"Inventing the Jew" by Andrei Oisteanu
Where: Romanian Cultural Institute, The Gallery, 200 East 38th Street, New York, NY
On the day of Commemoration of the Victims of Holocaust in Romania, RCINY organizes the launch and a roundtable around Andrei Oisteanu’s celebrated book “Inventing the Jew. Antisemitic Stereotypes in Romanian and Other Central-East European Cultures”, recently published in English at the University of Nebraska Press (Lincoln, 2009). Oisteanu is a researcher at the Institute for the History of Religions in Bucharest, and associate professor at the Center for Jewish Studies at the University of Bucharest. The author will be in dialogue with Randolph Braham, Director of the Rosenthal Institute for Holocaust Studies at the CUNY Graduate Center, Vladimir Tismaneanu, policy scientist and professor at the University of Maryland, College Park, and professor Moshe Idel, Hebrew University in Jerusalem.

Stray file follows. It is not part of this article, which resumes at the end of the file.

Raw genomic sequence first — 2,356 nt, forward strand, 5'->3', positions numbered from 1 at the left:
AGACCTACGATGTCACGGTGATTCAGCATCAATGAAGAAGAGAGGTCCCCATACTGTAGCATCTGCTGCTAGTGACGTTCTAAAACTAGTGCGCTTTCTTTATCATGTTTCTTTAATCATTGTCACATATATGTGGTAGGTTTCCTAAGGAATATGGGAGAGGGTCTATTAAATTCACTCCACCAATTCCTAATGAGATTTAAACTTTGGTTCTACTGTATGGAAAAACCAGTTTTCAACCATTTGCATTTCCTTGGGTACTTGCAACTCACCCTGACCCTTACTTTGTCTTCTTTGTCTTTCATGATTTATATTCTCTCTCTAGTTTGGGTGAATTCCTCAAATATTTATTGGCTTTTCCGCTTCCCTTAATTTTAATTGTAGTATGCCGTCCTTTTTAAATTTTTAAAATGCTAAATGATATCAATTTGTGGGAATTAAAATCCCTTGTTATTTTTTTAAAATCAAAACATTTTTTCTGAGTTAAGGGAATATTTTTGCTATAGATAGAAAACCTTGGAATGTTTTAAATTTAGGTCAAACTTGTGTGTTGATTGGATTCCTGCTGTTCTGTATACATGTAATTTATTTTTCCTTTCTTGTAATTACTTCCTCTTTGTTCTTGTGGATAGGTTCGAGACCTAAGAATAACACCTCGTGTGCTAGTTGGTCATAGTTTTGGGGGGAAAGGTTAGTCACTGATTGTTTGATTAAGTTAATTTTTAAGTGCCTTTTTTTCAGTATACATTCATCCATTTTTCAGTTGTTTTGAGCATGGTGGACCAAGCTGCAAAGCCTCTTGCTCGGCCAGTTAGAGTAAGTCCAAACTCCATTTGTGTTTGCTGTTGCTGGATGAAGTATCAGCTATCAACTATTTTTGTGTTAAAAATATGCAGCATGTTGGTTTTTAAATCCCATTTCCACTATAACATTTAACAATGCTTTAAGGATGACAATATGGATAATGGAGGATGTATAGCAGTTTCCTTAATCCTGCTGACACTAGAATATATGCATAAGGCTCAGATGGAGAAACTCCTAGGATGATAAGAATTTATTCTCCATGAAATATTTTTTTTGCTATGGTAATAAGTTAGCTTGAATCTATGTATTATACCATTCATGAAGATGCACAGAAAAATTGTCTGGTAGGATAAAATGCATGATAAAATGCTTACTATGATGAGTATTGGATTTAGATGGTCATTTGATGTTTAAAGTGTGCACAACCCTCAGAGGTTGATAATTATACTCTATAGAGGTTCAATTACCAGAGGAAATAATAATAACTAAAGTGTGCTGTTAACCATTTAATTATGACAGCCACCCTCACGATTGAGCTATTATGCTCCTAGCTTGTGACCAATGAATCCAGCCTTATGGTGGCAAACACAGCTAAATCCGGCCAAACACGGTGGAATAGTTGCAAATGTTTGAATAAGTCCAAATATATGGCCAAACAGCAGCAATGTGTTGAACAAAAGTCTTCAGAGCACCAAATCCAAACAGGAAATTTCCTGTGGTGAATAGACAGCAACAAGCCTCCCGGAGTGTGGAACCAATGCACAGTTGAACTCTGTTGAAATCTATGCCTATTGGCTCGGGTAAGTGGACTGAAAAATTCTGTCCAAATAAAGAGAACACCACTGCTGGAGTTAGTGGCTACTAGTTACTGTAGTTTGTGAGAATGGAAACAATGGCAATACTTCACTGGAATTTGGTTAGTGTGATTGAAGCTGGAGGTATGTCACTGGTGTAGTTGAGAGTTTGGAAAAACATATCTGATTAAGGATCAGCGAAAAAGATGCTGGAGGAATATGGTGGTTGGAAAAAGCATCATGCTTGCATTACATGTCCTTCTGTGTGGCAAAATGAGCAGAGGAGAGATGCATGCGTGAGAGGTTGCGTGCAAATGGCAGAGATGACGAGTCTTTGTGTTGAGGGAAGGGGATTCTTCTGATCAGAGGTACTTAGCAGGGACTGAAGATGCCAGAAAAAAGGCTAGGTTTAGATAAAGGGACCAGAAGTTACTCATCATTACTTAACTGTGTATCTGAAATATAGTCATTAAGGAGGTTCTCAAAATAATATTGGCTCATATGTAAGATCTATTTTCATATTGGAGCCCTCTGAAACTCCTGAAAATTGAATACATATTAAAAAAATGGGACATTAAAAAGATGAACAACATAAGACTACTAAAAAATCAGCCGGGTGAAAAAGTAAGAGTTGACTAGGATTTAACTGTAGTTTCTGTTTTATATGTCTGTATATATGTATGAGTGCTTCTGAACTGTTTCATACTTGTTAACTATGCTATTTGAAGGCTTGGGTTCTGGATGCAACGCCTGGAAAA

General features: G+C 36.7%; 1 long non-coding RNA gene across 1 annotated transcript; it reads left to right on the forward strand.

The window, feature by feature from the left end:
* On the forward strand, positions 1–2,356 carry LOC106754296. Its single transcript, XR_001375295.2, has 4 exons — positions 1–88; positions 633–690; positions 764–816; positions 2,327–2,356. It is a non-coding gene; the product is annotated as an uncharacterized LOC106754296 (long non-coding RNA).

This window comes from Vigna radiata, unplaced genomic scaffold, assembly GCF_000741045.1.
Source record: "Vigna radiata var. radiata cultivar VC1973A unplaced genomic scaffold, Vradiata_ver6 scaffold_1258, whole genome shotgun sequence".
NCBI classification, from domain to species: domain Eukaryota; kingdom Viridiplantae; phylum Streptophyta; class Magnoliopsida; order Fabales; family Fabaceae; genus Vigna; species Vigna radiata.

“Inventing the Jew” follows the evolution of stereotypes of Jews from the level of traditional Romanian and other Central-East European cultures (legends, fairy tales, ballads, carols, anecdotes, superstitions, and iconographic representations) to that of “high” cultures (literature, essays, press writings, and socio-political literature), showing how motifs specific to “folkloric antisemitism” migrated to “intellectual antisemitism.” This comparative perspective also highlights how the images of Jews have differed from that of other “strangers” such as Hungarians, Germans, Roma, Turks, Armenians, and Greeks.